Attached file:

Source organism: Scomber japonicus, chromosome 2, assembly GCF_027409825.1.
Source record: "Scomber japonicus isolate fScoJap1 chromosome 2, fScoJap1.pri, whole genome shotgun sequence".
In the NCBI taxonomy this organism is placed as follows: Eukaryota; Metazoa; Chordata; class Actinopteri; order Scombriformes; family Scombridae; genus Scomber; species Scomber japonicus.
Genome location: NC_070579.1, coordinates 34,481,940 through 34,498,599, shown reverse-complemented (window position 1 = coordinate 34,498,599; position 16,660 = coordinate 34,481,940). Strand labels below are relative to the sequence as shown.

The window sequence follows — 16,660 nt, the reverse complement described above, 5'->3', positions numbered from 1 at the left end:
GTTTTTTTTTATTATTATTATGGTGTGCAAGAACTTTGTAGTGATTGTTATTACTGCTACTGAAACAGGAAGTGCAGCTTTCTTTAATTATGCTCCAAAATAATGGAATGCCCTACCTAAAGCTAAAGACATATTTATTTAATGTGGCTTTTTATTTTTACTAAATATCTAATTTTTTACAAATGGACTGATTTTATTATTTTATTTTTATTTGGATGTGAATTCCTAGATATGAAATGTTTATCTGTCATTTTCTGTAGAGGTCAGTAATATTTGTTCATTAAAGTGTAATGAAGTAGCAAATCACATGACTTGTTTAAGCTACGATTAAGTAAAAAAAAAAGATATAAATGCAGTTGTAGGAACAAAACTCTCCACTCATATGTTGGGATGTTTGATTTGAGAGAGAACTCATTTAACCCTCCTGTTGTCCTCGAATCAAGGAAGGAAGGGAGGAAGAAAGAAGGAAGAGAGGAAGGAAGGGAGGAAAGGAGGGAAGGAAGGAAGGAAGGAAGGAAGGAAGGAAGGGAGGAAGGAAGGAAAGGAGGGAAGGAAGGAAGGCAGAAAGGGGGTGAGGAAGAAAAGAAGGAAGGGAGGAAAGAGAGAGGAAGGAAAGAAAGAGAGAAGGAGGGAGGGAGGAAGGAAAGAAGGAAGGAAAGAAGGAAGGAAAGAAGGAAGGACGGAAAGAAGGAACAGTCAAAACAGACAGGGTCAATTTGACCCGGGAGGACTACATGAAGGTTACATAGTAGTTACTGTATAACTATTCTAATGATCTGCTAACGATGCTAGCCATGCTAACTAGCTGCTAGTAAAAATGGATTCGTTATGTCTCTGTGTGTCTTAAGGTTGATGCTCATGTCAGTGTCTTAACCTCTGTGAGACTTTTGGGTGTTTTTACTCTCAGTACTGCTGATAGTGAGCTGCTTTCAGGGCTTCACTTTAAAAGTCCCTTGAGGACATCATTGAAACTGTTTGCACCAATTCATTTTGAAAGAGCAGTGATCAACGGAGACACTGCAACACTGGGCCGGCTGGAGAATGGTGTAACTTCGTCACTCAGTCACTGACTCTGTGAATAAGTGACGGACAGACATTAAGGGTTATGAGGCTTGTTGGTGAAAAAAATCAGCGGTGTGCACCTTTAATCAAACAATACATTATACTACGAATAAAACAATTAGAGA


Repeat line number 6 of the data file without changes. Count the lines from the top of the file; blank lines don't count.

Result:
GTTTTTTTTTATTATTATTATGGTGTGCAAGAACTTTGTAGTGATTGTTATTACTGCTACTGAAACAGGAAGTGCAGCTTTCTTTAATTATGCTCCAAAATAATGGAATGCCCTACCTAAAGCTAAAGACATATTTATTTAATGTGGCTTTTTATTTTTACTAAATATCTAATTTTTTACAAATGGACTGATTTTATTATTTTATTTTTATTTGGATGTGAATTCCTAGATATGAAATGTTTATCTGTCATTTTCTGTAGAGGTCAGTAATATTTGTTCATTAAAGTGTAATGAAGTAGCAAATCACATGACTTGTTTAAGCTACGATTAAGTAAAAAAAAAAGATATAAATGCAGTTGTAGGAACAAAACTCTCCACTCATATGTTGGGATGTTTGATTTGAGAGAGAACTCATTTAACCCTCCTGTTGTCCTCGAATCAAGGAAGGAAGGGAGGAAGAAAGAAGGAAGAGAGGAAGGAAGGGAGGAAAGGAGGGAAGGAAGGAAGGAAGGAAGGAAGGAAGGAAGGGAGGAAGGAAGGAAAGGAGGGAAGGAAGGAAGGCAGAAAGGGGGTGAGGAAGAAAAGAAGGAAGGGAGGAAAGAGAGAGGAAGGAAAGAAAGAGAGAAGGAGGGAGGGAGGAAGGAAAGAAGGAAGGAAAGAAGGAAGGAAAGAAGGAAGGACGGAAAGAAGGAACAGTCAAAACAGACAGGGTCAATTTGACCCGGGAGGACTACATGAAGGTTACATAGTAGTTACTGTATAACTATTCTAATGATCTGCTAACGATGCTAGCCATGCTAACTAGCTGCTAGTAAAAATGGATTCGTTATGTCTCTGTGTGTCTTAAGGTTGATGCTCATGTCAGTGTCTTAACCTCTGTGAGACTTTTGGGTGTTTTTACTCTCAGTACTGCTGATAGTGAGCTGCTTTCAGGGCTTCACTTTAAAAGTCCCTTGAGGACATCATTGAAACTGTTTGCACCAATTCATTTTGAAAGAGCAGTGATCAACGGAGACACTGCAACACTGGGCCGGCTGGAGAATGGTGTAACTTCGTCACTCAGTCACTGACTCTGTGAATAAGTGACGGACAGACATTAAGGGTTATGAGGCTTGTTGGTGAAAAAAATCAGCGGTGTGCACCTTTAATCAAACAATACATTATACTACGAATAAAACAATTAGAGA